Anonymous Coward says:

the public sticking up for themselves, the ‘net sticking up for itself wasn’t/isn’t an abuse of power. it’s saying that enough is enough as far as corporations taking away anything and everything they possibly can from the public just to protect themselves. the actual abuse of power is by the entertainment industries and the execs, like Chris Dodd, who cant do or refuse to do anything for themselves. they have to bribe and threaten to get others to do what is wanted. that isn’t limited just to the US government but has been extended to include as many countries worldwide as can be, because of the fear that is instilled. i hope the end is nigh for these people, wherever they are. sooner or later something is going to push the people over the edge and look out when that happens. all hell is going to be let loose!

Hephaestus (profile) says:

Re: Re:

The really funny thing is, when they do push to far and there is a back lash, they will not see it coming. They rely on the pulp fiction that is newspapers and broadcast news for their information. The people doing polls have no clue what questions to ask. So the politicians have a serious lack of intel on what is really going on.

bob (profile) says:


Did the Wikipedia community vote? Or just the editors? I use the Wikipedia frequently — and contribute– but I never heard about any so-called vote until it was announced as a done deal. Just because anyone can go to the right URL to vote doesn’t make it open or truly democratic. It wasn’t technically in a back room but it was the same as a back room discussion for all intents and purposes.

bob (profile) says:

Re: Re: Democracy?

Uh, yes it is. I’ve contributed plenty to it and I contributed under the assumption that it was a group project that wouldn’t be owned by anyone. Furthermore, one of the guiding principles is neutrality. Protesting something isn’t neutral.

Furthermore the claim here is that the *IAA’s decisions are a “back room” while the Wikipedia’s weren’t. Balderdash! A bunch of zealots hid out in a back chatroom and voted amoungst themselves. There were no announcements so people like me could vote on a single issue.

PaulT (profile) says:

Re: Re: Re: Democracy?

“Furthermore the claim here is that the *IAA’s decisions are a “back room” while the Wikipedia’s weren’t.”

I can access the IRC transcripts and vote records, as well as the open discussions that led to Wikipedia’s decision to vote in the first place. There’s a huge amount of information available I don’t have time to read, but your complaint seems to be that they held a vote among the people who run and manage the site rather than occasional contributors like yourself. Not a convincing example of a closed room deal.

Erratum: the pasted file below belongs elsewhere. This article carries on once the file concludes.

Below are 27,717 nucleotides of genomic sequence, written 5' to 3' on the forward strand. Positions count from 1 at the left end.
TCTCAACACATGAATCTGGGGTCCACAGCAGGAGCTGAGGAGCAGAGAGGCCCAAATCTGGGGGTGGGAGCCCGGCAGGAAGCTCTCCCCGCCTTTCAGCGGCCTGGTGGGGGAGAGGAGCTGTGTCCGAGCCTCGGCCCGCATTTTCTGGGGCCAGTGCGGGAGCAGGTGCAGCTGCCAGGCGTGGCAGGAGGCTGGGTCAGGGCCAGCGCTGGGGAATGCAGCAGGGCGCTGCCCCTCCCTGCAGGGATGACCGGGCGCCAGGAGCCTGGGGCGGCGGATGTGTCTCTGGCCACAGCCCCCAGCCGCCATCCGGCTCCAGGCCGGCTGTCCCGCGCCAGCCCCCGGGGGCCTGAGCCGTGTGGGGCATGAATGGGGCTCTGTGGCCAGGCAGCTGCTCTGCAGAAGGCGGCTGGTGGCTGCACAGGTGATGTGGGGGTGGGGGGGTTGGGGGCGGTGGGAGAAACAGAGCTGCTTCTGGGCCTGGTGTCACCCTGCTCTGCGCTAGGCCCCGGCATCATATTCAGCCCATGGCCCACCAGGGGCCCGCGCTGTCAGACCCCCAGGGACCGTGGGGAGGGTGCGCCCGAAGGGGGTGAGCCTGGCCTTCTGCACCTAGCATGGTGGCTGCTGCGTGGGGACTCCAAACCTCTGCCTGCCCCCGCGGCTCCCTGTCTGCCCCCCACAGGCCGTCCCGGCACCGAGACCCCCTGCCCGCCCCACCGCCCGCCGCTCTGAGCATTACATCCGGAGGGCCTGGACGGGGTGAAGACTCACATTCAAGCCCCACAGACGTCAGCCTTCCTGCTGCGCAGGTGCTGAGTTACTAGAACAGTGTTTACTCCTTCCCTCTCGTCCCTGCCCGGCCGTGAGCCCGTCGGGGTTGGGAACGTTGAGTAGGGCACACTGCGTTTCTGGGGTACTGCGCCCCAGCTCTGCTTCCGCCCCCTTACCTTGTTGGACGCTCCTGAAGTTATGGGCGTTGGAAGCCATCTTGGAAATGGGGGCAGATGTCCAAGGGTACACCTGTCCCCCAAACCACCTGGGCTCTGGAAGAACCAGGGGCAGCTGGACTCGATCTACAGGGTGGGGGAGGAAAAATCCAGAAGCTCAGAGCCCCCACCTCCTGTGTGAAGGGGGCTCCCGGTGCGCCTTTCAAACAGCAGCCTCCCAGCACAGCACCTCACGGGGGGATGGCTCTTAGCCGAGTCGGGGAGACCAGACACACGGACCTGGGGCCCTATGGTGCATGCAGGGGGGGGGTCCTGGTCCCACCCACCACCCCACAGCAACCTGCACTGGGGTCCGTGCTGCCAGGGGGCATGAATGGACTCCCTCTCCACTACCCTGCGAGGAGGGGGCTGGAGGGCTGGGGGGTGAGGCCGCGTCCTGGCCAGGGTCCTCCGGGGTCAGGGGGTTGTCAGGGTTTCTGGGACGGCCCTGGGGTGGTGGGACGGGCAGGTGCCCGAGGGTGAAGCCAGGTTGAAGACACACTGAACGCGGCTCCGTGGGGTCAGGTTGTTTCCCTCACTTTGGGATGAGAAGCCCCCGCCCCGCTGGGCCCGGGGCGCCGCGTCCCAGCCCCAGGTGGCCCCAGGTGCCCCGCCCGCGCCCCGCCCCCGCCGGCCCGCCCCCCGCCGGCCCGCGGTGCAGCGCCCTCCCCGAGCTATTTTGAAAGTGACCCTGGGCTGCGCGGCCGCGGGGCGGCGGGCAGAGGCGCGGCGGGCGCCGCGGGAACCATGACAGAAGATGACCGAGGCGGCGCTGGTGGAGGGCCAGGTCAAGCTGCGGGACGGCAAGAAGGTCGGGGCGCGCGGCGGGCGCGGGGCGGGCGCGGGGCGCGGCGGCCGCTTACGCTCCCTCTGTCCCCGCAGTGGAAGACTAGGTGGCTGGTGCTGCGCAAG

Would you like to show me the RIAA’s transcripts so we can compare and contrast?

“people like me”

Judging by your regular comments here, you take many things out of context and attack people for claims they didn’t make. “People like you” are more welcome in the **/AA discussions if you can get yourself invited there.

PaulT (profile) says:

Re: Democracy?

So, it was done in the open in public discussion both before and after the vote, but because you personally weren’t consulted you don’t think it was democratic? Or, are you saying that because the URL was open it was a back room deal? Neither of these assertions make much sense.

Here’s another piece of democracy for you – if you don’t like it, you can choose not to use or contribute to Wikipedia.

PaulT (profile) says:

Re: Re: Re: Democracy?

“Yes, and you can choose or not choose to pay dues to the RIAA. “

I do, and yet they still seek to destroy my freedom in return for failed attempts to protect their profits. What else do you suggest?

“It was a clubby, backroom deal that destroyed the site’s claim to neutrality.”

Then stop whining and do something about it. I’m sorry if the people who actually run the site decided not to include you, but take your sour grapes elsewhere.

Berenerd (profile) says:

Re: Re: Re: Democracy?

You can be neutral and still defend yourself just so you know.